in Japan. We are interested in your Product A, which was covered in an article in the April 2 issue of Business Week. If you ship your products abroad, please inform us of the formal order procedure. Thank you. Shiokawa (2012, p. 35)
  64. Sub-task 1 (less complex) You run a small cookware shop

    in Nagoya, and the shop is gaining popularity thanks to its selection of unique kitchen items. You are now looking at a product catalog of a kitchenware company in the US. You are particularly interested in a dinnerware set on p. 15. Write an inquiry email asking: • If the company sells its products overseas. • If the company has distributers in Japan. Based on Shiokawa (2012, p. 39)
  65. Sub-task 2 & 3 (more complex) You work for Orchard

    Food Trading in Singapore. Last week, you requested a catalog from Tokyo Liquor, and they sent you the PDF version of their catalog. In the catalog, a few of the items, especially sake and craft beer from Hokkaido, seem to be promising as items for the Japan Fair scheduled this autumn. You are going to meet them in Tokyo next month to discuss this, but are going to send email to them before hand, asking: • If it is possible to taste some of the sake at the meeting in Tokyo. • What the minimum and maximum units of order are for Otaru Beer. • If Otaru Beer is available in cans, rather than in bottles.
  66. Sample Student Work Dear Ms. Kobayashi, Thank you so much

    for sending us the catalog we requested. We looked it and there are some products good for the Singapore exhibition in Autumn. We would like to talk about the exhibition with you more tangible in the business meeting in Tokyo. We have three questions. 1. Is it possible to try Japanese sake in the business meeting? 2. Could you let us know minimum and maximum units of order for the Otaru Beer and Noboribetsu Oni Densetsu Beer? We are interested in those products. 3. Do you have the canned beer? I thought there are only bottled beer in the catalog. We are looking for your reply. XXX YYY, Japanese Food Section Manager
  67. Case 2: Task-based Presentation Class

  68. Case 2: Task-based Presentation Class • Goals of the business

    presentation class 1. To understand different types of presentations and ways to give presentations effectively 2. To learn frequent expressions used in business presentations 3. To be able to give effective business presentations for different purposes
  69. • Materials: • Original speaking tasks that are partly derived

    from target discourse samples Case 2: Task-based Presentation Class
  70. • Business exchange at an international food expo Discourse Sample

    1
  71. None
  72. Not available online. Please contact urano@hgu.jp for further information.

  73. • Semi-structured interview with an in-service learner (ongoing) • Experience

    in internship at various business transactions Discourse Sample 2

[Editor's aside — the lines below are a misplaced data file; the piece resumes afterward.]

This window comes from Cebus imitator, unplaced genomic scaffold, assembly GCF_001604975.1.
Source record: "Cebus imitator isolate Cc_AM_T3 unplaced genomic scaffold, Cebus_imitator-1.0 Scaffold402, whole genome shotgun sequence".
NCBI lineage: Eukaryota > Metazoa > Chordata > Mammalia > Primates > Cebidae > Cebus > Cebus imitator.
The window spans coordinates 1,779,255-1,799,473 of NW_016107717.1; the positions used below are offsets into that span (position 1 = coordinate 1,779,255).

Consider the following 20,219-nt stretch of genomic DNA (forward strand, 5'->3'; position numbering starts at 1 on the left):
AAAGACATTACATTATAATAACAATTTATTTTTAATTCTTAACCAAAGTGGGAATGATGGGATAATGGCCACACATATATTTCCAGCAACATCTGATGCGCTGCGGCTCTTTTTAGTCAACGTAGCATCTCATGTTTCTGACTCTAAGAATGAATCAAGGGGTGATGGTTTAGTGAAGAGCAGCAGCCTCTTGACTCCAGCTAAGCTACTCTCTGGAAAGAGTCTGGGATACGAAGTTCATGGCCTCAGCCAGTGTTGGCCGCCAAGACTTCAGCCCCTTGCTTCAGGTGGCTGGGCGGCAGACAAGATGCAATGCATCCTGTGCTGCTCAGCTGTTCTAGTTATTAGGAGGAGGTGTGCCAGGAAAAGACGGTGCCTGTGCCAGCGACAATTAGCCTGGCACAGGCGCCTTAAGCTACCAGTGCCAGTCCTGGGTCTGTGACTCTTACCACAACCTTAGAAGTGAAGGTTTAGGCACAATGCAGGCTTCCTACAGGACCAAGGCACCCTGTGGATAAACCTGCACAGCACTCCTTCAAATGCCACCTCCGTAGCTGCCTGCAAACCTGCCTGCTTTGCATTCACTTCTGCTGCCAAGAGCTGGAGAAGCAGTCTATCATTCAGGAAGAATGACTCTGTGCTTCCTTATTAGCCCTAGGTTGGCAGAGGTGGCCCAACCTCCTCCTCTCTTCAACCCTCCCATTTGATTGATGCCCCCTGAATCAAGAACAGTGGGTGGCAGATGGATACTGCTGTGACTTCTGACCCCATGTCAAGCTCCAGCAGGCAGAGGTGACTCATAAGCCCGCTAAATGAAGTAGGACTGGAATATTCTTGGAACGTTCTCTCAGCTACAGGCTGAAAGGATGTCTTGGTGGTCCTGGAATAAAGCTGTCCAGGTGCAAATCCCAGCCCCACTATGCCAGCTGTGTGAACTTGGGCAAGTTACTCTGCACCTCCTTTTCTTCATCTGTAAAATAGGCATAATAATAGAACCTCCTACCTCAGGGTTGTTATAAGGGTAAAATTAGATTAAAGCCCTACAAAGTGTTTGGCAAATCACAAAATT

74. Summary

  75. Summary Summary • Needs analysis is crucial for TBLT and

    ESP curriculum development. • Target situation analysis, more specifically, target discourse analysis is important. • Access to the target discourse is sometimes difficult. • Attempts are being made to gain access. Ken Urano urano@hgu.jp http://www.urano-ken.com/research/ACLL2018
  76. • Bartlett, N. J. D. (2005). A double shot 2%

    mocha latte, please, with whip: Service encounters in two coffee shops and at a coffee cart. In M. H. Long (Ed.), Second language needs analysis (pp. 305–343). Cambridge University Press. • Butler, Y. G. & Iino, M. (2005). Current Japanese reforms in English language education: The 2003 "Action Plan." Language Policy, 4, 25–45. • Long, M. H. (2005). Methodological issues in learner needs analysis. In M. H. Long (ed.), Second language needs analysis (pp. 19–76). Cambridge: Cambridge University Press. • Naito, H., Yoshida, M., Iida, M., Miura, H., Sakabe, T., Shibata, A., et al. (2007). Hokkaido-no sangyokai-niokeru Eigo-no niizu. [The needs of the English language in the industries in Hokkaido.] Kitahiroshima: JACET ESP Hokkaido. • Shiokawa, H. (2012). Bijinesu eibun meru nyumon: Kaisetsu toeEnshu. [Introduction to English business email: Explanation and practice. [Kindle] Retrieved from: https://www.amazon.co.jp/dp/B0155VGNKO/ • Terauchi, H., Yamauchi, H., Noguchi, J., & Sasajima, S. (Eds.) (2010). 21-seiki-no ESP: Atarashii ESP riron-no kouchiku-to jissen. [ESP in the 21st century: ESP theory and application today.] Tokyo: Taishukan. • Terasawa, T. (2014a). The needs to use English in Japanese society: A statistical examination of policies and goals of English education. In S. Yoshijima (ed.), Foreign language Education V: Roles and challenges in general education (pp. 262-284). Tokyo: Asahi Shuppan-sha. • Terasawa, T. (2014b). “Nande Eigo-yaruno?”-no sengoshi: “Kokuminkyoiku”-toshiteno Eigo, sono dento-no seiritsukatei. [The postwar history of "Why do we teach English?": The process of building up the tradition of "English as national education.”] Tokyo: Kenkyusha. • Terasawa, T. (2015). “Nihonjin-to Eigo”-no shakaigaku: Naze Eigokyoikuron-wa gokaidarake nanoka. [Sociology of English language and the Japanese: Why do we have so many misunderstandings about English education?] Tokyo: Kenkyusha. • Terasawa, T. (2018). Learning English in Japan: Myths and realities. Melbourne, Australia: Trans Pacific Press. • Winn, M. (2005). Collecting target discourse: The case of the US naturalization interview. In M. H. Long (Ed.), Second language needs analysis (pp. 265–304). Cambridge University Press. References